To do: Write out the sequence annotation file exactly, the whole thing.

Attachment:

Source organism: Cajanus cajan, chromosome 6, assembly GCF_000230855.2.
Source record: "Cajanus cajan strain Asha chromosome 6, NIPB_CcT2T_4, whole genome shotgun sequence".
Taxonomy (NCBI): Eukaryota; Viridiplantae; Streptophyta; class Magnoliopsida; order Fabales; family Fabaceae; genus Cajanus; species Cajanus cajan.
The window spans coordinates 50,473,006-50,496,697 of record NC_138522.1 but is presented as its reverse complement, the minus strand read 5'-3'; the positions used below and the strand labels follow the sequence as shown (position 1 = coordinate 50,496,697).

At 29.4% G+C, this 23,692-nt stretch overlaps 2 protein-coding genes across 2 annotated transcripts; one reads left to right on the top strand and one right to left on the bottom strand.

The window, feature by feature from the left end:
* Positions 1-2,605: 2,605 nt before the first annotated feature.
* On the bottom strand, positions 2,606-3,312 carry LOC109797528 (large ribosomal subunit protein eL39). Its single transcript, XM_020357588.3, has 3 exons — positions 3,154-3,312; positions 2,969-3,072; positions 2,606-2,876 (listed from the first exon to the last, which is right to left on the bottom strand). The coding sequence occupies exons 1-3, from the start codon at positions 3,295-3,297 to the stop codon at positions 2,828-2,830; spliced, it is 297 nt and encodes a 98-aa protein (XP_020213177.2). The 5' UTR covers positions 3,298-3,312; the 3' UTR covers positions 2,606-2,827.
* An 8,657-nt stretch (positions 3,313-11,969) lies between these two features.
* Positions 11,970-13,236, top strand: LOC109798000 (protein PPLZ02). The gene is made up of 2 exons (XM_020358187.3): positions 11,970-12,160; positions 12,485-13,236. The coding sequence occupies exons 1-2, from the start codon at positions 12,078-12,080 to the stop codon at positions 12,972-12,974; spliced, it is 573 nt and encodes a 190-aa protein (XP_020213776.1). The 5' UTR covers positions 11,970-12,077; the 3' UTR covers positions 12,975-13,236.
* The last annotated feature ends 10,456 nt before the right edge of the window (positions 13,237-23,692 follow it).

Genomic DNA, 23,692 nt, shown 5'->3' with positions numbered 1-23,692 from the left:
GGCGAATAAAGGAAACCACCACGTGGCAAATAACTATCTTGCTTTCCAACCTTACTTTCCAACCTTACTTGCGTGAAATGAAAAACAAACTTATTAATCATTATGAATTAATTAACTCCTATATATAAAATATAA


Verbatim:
Source organism: Cajanus cajan, chromosome 6, assembly GCF_000230855.2.
Source record: "Cajanus cajan strain Asha chromosome 6, NIPB_CcT2T_4, whole genome shotgun sequence".
Taxonomy (NCBI): Eukaryota; Viridiplantae; Streptophyta; class Magnoliopsida; order Fabales; family Fabaceae; genus Cajanus; species Cajanus cajan.
The window spans coordinates 50,473,006-50,496,697 of record NC_138522.1 but is presented as its reverse complement, the minus strand read 5'-3'; the positions used below and the strand labels follow the sequence as shown (position 1 = coordinate 50,496,697).

At 29.4% G+C, this 23,692-nt stretch overlaps 2 protein-coding genes across 2 annotated transcripts; one reads left to right on the top strand and one right to left on the bottom strand.

The window, feature by feature from the left end:
* Positions 1-2,605: 2,605 nt before the first annotated feature.
* On the bottom strand, positions 2,606-3,312 carry LOC109797528 (large ribosomal subunit protein eL39). Its single transcript, XM_020357588.3, has 3 exons — positions 3,154-3,312; positions 2,969-3,072; positions 2,606-2,876 (listed from the first exon to the last, which is right to left on the bottom strand). The coding sequence occupies exons 1-3, from the start codon at positions 3,295-3,297 to the stop codon at positions 2,828-2,830; spliced, it is 297 nt and encodes a 98-aa protein (XP_020213177.2). The 5' UTR covers positions 3,298-3,312; the 3' UTR covers positions 2,606-2,827.
* An 8,657-nt stretch (positions 3,313-11,969) lies between these two features.
* Positions 11,970-13,236, top strand: LOC109798000 (protein PPLZ02). The gene is made up of 2 exons (XM_020358187.3): positions 11,970-12,160; positions 12,485-13,236. The coding sequence occupies exons 1-2, from the start codon at positions 12,078-12,080 to the stop codon at positions 12,972-12,974; spliced, it is 573 nt and encodes a 190-aa protein (XP_020213776.1). The 5' UTR covers positions 11,970-12,077; the 3' UTR covers positions 12,975-13,236.
* The last annotated feature ends 10,456 nt before the right edge of the window (positions 13,237-23,692 follow it).

Genomic DNA, 23,692 nt, shown 5'->3' with positions numbered 1-23,692 from the left:
GGCGAATAAAGGAAACCACCACGTGGCAAATAACTATCTTGCTTTCCAACCTTACTTTCCAACCTTACTTGCGTGAAATGAAAAACAAACTTATTAATCATTATGAATTAATTAACTCCTATATATAAAATATAA